Glen Grunwald was at Toronto Raptors coach Nick Nurse’s foundation gala dinner on March 11 when the sports world began unravelling.
Utah Jazz centre Rudy Gobert had just tested positive for COVID-19, knocking over the first in a lengthy string of dominoes that would bring global sports to its knees. The NBA announced that evening it was suspending the season, and the Raptors, who had played Utah two nights earlier, went into self-isolation.
Grunwald, the CEO of Canada Basketball, began to wonder then about the fate of a season that had held so much promise.
“It’s been like a cascade, right? You heard about the virus in China and you start thinking about the pandemic movies that you’ve seen in the past, and you think. ‘That’s not going to happen,’ and then it just keeps rolling downhill and keeps getting bigger and bigger,” Grunwald said Tuesday. “I do remember when I really realized it was having a very major impact was the gala dinner, and you’re following the news about the NBA ... it’s unfolding right in front of you.
“That’s when it really hit me.”
Like the rest of Canada’s Olympic community, Grunwald woke up Tuesday to news the 2020 Olympics would be pushed back to 2021. The International Olympic Committee’s announcement came two days after Canada announced it wouldn’t go to Tokyo unless the Games were postponed.
Among Canada Basketball’s highlights for 2020 was the opportunity to play host to a men’s last-chance qualifying tournament in June in Victoria. Coached by Nurse, the Canadian team was expected to feature a who’s who of NBA players.
“FIBA is fully intent on running it here in Canada in Victoria [next summer],” Grunwald said, adding Victoria’s organizing committee is also on board for the postponed event.
“I think it’s a good outcome of a bad situation,” he said. “There’s obviously a lot of details to be worked out, but I think it’s very positive for our men’s program. And I think hopefully our women will now get a chance to represent their hard-earned Olympic burden in Tokyo. Not the way you want it to happen, but I think it’s probably the best situation, right?”
Canada’s women’s team was enjoying a record year. The women were ranked a best-ever No. 4 in the world, and locked up their Olympic spot with a 30-point rout of Sweden in their final Olympic qualifying in early February in Belgium.
“There was a little bit of talk here and there [about COVID-19] even then, not from our team, but just that was out there, right? Like, ‘Oh, what if this continues to progress and it threatens the Olympics?’ " said Canadian women’s coach Lisa Thomaidis.
“And then, just being in Ottawa playing for a national championship [with her Saskatchewan Huskies on March 8], home on the Monday and literally by Wednesday, Thursday, everything was then cancelled ... it’s just been one thing after the next after that.
“It’s been wild, but my goodness, I’m glad they came to the decision sooner rather than later and think just a bit of a sigh of relief for athletes knowing what is going to happen.”
The men’s team has to win its last-chance qualifier to book its first Olympic spot since 2000 in Sydney, but had a groundswell of support from NBA players, starting with Denver Nuggets guard Jamal Murray. Numerous players followed his lead, including Shai Gilgeous-Alexander, RJ Barrett, Nickeil Alexander-Walker, Dillon Brooks, Chris Boucher and Oshae Brissett.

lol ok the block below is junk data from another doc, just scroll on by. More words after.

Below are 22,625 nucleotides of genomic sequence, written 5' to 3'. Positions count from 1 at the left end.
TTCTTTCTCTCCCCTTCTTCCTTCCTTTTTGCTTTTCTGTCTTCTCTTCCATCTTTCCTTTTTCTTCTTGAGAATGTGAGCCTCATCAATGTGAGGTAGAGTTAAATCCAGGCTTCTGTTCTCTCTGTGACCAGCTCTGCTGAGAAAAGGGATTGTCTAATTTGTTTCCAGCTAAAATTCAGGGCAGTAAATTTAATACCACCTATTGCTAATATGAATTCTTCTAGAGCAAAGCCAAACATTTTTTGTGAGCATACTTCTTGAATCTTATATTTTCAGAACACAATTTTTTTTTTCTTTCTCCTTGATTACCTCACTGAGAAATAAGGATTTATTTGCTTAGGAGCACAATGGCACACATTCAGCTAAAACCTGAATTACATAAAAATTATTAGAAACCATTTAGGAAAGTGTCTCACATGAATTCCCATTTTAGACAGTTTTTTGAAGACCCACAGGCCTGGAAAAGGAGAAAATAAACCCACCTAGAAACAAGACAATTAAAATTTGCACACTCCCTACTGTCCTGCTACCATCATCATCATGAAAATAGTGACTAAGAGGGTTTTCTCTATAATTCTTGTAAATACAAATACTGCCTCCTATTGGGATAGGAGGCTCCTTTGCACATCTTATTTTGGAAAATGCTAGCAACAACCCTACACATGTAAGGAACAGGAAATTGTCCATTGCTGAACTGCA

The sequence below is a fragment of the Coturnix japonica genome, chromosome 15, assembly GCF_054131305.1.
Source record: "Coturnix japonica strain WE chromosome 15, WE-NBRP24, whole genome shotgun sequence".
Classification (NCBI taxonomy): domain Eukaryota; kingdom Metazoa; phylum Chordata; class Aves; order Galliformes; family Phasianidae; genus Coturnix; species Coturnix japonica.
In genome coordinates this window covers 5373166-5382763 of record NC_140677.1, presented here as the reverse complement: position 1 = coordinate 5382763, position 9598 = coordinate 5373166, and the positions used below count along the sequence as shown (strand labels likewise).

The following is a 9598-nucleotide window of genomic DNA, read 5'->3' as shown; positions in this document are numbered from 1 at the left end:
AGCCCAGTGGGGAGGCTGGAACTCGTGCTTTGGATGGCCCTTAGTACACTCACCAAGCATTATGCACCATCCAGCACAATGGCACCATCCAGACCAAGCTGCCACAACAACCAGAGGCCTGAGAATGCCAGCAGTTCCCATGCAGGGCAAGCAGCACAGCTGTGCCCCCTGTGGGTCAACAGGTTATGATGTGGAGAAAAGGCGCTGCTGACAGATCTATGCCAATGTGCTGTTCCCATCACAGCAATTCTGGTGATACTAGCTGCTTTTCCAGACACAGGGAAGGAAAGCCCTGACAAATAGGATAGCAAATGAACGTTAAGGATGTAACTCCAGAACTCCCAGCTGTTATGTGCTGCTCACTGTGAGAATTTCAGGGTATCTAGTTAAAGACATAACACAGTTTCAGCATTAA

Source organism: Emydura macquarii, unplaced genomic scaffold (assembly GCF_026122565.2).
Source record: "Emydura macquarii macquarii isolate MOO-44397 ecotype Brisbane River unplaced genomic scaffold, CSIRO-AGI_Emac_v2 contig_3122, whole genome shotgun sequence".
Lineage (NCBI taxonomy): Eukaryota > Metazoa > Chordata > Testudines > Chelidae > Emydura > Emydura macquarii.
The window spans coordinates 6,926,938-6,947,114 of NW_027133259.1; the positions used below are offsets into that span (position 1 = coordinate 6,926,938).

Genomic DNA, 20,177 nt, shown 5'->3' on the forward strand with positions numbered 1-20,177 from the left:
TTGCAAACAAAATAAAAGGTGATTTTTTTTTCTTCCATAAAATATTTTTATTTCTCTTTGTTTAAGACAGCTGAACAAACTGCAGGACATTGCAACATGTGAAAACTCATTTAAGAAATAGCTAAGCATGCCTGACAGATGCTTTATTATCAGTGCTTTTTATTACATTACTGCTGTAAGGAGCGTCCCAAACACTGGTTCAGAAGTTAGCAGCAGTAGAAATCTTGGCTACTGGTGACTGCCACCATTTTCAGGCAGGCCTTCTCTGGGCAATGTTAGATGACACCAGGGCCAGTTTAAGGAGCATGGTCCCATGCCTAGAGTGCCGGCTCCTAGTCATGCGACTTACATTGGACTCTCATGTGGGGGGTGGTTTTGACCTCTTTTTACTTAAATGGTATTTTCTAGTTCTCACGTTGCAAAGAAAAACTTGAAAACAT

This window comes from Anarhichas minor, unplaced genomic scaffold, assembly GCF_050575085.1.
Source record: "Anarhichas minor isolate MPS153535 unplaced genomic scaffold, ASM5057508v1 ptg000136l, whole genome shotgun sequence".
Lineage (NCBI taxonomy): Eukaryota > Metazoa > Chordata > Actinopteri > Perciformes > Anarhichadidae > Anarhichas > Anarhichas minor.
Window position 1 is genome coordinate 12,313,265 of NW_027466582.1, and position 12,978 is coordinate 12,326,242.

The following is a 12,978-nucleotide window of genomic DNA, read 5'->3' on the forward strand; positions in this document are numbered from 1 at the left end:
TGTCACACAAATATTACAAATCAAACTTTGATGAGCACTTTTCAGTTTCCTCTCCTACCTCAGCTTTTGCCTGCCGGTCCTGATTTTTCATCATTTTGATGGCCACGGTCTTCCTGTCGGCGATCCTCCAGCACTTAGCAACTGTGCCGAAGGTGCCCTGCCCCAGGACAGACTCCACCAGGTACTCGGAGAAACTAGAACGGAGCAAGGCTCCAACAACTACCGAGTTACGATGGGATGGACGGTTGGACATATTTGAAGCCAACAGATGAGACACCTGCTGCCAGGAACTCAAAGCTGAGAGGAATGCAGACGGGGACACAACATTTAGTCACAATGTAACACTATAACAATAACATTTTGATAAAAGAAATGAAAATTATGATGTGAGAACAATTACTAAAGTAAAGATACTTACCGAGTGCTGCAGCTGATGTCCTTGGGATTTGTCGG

“We were excited about it, I think we just have to defer our excitement now and get ready for 2021,” Grunwald said. “I’m still very optimistic about the women’s team. I’m still very hopeful that the men’s team can qualify. I’m very happy that we’re hosting the Olympic qualifying tournament in Victoria still. ”It’s all a positive trend right now.“
Postponing the Games for at least a full year is also good news for NBA players who wanted to compete in both. The suspended NBA season could potentially have overlapped with the Olympics if they’d only been pushed back a couple months.
“I know FIBA want NBA players to be able to participate in the Olympics, and I know the Olympics want the NBA, the best athletes, to be participating as well,” Grunwald said. “So I’m sure they’re going to try and work the schedule around where NBA players will be available. But again, all the details need to be worked out.”
Plenty of details to be ironed out on the women’s side as well. While the Canadians gathered for three qualifying tournaments in September, November and February, what happens now that they have their Tokyo spot locked up?
“This year was really good, even though it was a different qualification process ... there was a really strong sense of building some team cohesion and chemistry with that schedule,” said Thomaidis, who planned to hold a conference call with her players and staff on Wednesday. “And now looking ahead now that everyone’s already qualified, and there won’t be those qualifiers taking place, I wonder how much we’re going to be able to have our full roster together between now and then. Different challenges for sure.”
It has been an emotional few months for Thomaidis, who lost both parents to cancer – her dad, Christos, died on Oct. 10, and her mom, Sandra, on Feb. 16.
She’s appreciating this bit of down time.
“There is definitely a part of me that is ready to chill for a little bit here and process things ... definitely a part of me that is okay that I get to step back right now and take a little bit of time,” Thomaidis said. “It’s really weird that it’s under these circumstances, but all things considered and putting things in perspective, it’s not such a bad thing for me personally.”
This content appears as provided to The Globe by the originating wire service. It has not been edited by Globe staff.